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I recently built this set of shelves for my basement. Because of the insulated walls I do not plan to anchor them.

The shelves are not as solid as I hoped. After doing some research, I think one main contributor is the design I chose where a joist “tail” rests on blocking vs just having the end of the shelf rest on the blocking so the legs are not really tied to each other.

Thoughts on making this better?

Should I redo the legs and move them over?

Add bracing on short side of shelf from leg to leg?

Add diagonal bracing along the back?

Add a shelf at the floor level?

Thanks in advance for your advice.

enter image description here

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    The problem is that you have no lateral support. When you have long vertical members, each connection is effectively a single fastener. You need something to tie the vertical members together at different elevations, at least on the rear of the shelves. Either diagonal bracing, or a shear panel.
    – Huesmann
    Commented Aug 30, 2023 at 12:56
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    Two excellent answers, so just a comment: Re: Add a shelf at the floor level? Do not do that! It would not make a significant difference in the problem, it would be a huge mess if you ever had a flood, and it would prevent sliding things easily underneath, which you are already doing. Commented Aug 30, 2023 at 14:05

2 Answers 2

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Take a lesson from the flat-pack furniture designers and cover the entire back and sides from the top shelf to the bottom shelf (attached to the shelves not the posts) with thin, cheap sheet goods.

You could use tempered Masonite, pegboard, El Cheap-o paneling or anything else that you can find that's thin and stiff. If you have a pneumatic brad nailer, you'll be done in no time. If not, you can use brads, carpet tacks or any other fastener with a head (not finishing nails). Screws would be overkill.

Nail perhaps every 3-4 inches along the long sides, every 2-3 inches along the short sides. Nail into all three shelves.

This will prevent racking in any/all directions. Warning: make sure the whole deal is plumb and level before you attach the back and sides, because you will never be able to adjust it after the back and sides are installed.

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    Essentially, this is another way to achieve diagonal bracing; it just uses the sheet goods to spread the bracing over a larger area. I've done both, for different purposes; my bookcases use a plywood back, the tool shelves use pegboard, the water-barrel platform uses diagonal braces (mortised in for greater strength, since 80G of water weighs over 660 pounds).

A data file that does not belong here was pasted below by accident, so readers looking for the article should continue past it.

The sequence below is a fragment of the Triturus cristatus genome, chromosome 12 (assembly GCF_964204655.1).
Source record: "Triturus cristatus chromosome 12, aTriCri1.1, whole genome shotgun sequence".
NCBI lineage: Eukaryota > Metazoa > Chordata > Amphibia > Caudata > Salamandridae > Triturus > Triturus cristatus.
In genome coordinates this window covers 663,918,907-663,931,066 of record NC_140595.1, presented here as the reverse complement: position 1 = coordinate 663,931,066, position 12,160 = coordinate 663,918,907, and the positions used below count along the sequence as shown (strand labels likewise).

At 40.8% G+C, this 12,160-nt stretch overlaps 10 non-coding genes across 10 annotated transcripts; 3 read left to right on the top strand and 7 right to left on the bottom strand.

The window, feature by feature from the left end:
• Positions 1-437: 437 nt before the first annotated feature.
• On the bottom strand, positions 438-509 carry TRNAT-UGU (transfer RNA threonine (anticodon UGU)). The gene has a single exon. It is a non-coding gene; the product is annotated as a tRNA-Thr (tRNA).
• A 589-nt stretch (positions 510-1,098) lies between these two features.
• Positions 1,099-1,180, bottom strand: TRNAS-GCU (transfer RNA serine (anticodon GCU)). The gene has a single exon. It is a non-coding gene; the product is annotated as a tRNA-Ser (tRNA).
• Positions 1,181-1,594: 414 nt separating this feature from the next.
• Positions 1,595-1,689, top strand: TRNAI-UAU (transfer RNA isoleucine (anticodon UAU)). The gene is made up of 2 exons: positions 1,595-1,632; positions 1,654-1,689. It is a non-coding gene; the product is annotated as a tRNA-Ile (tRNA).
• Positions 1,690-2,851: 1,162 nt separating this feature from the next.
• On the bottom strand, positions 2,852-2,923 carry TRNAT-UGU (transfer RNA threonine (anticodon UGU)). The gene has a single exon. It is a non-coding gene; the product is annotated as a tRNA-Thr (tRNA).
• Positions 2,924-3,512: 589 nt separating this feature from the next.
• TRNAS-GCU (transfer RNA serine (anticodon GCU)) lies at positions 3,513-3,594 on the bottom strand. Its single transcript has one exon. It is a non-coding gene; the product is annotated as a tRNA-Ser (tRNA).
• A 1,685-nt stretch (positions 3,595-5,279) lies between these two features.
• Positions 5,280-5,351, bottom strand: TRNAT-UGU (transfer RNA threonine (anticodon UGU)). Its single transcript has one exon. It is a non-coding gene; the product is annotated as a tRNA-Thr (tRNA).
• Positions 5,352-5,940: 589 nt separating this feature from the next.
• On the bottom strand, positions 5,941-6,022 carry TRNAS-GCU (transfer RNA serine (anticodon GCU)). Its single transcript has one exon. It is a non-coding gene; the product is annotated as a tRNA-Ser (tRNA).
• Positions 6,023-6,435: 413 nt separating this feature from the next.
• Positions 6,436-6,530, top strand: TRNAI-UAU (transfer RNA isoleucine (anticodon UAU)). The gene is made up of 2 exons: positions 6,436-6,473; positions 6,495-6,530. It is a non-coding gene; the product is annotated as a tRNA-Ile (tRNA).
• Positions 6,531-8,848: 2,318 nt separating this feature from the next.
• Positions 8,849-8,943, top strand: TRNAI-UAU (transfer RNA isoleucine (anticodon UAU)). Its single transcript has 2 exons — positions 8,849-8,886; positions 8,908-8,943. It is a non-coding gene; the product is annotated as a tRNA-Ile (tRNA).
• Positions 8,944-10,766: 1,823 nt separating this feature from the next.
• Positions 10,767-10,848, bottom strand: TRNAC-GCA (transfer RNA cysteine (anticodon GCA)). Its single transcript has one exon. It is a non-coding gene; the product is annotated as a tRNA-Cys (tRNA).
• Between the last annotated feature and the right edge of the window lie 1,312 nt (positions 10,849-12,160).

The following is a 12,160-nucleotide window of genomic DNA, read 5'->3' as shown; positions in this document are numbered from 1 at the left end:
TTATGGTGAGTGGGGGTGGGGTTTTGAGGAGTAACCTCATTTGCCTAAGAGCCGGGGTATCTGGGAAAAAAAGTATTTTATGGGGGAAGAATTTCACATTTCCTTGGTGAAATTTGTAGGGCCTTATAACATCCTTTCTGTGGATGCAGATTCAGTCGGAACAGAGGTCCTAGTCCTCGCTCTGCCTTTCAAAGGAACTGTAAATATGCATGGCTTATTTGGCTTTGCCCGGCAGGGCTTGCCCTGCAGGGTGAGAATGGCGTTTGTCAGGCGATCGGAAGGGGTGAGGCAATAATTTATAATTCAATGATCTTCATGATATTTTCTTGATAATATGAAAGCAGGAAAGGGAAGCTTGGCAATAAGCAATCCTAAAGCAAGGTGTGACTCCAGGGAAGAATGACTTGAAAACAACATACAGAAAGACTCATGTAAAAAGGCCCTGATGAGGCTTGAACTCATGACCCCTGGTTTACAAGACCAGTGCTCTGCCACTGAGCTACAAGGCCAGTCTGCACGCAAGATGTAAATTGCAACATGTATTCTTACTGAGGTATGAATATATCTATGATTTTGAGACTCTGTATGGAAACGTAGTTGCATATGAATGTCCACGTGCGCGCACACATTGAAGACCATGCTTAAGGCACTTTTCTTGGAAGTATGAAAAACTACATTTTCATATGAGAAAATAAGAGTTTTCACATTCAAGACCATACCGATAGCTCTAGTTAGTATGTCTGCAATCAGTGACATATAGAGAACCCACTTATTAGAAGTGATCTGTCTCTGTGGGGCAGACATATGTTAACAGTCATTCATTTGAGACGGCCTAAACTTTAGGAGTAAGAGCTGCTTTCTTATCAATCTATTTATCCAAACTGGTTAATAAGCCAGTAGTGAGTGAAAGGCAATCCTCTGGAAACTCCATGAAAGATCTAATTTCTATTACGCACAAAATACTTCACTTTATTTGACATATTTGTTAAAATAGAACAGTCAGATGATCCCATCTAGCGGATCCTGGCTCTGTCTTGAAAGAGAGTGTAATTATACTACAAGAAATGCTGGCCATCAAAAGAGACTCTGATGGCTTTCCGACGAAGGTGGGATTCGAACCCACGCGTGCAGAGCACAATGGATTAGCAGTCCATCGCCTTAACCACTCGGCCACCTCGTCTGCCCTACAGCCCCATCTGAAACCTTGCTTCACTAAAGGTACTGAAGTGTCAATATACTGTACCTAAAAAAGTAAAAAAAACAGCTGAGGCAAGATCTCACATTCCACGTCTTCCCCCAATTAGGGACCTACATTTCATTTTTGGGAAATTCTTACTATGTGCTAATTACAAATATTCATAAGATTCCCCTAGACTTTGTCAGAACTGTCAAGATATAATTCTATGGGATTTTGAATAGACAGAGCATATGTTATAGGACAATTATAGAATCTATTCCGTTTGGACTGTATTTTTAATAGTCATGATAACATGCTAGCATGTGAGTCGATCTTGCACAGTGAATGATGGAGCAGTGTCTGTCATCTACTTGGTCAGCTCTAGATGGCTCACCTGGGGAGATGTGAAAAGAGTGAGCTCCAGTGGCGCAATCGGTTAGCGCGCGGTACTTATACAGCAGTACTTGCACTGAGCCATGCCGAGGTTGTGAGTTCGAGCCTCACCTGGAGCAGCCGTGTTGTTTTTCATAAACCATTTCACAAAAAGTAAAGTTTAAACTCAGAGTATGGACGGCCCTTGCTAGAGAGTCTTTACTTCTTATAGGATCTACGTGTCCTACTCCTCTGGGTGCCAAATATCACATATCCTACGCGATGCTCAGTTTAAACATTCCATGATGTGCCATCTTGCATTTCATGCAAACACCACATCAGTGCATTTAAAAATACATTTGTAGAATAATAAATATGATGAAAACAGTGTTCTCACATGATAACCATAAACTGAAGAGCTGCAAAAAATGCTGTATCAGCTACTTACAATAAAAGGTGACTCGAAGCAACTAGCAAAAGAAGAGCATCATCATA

– keshlam
    Commented Aug 30, 2023 at 14:03
  • Glue is also useful, unless you will be taking this apart to move it. I think of sheet goods in this application as "an infinite number of overlapping X braces." If there's any chance of dampness or flooding, 4 bricks or 4 concrete blocks to elevate the legs from the floor is useful.
    – Ecnerwal
    Commented Aug 30, 2023 at 15:26
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    White Masonite hardboard is available at a bit higher price than plain brown, and would help improve visibility of stuff on the shelf if darkness and shadows are a concern. Current (2023) cost under US$20 per 4 x 8 foot sheet at both the orange and blue box stores.
    – MTA
    Commented Aug 30, 2023 at 15:59
  • I agree that this is one method. A simple 1x2 nailed (2 nails at every shelf/leg that it crosses) diagonally would do the exact same thing. It would work even better with another 1x2 nailed on the opposite diagonal. The number of nails recommended is severe overkill, though.
    – FreeMan
    Commented Aug 30, 2023 at 18:57
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The answer depends on how are they unstable.

if they are racking (deforming in a parallelogram shape) side to side, then you need to add a corner on the back wall from the upright to the shelf to make a triangle that will stabilize the corner

enter image description here

if instead they are racking front to back then you need a diagonal on the side to stabilize.

enter image description here

if it's because it is only standing on 3 legs then you need to either spend a lot of time fine tuning the lengths of the legs or use a wedge to support the floating leg.

Another option I can glean from the picture is bringing down a 2x4 from the rafters in the ceiling to tie the rack to the ceiling and provide anti-tipping protection that way.

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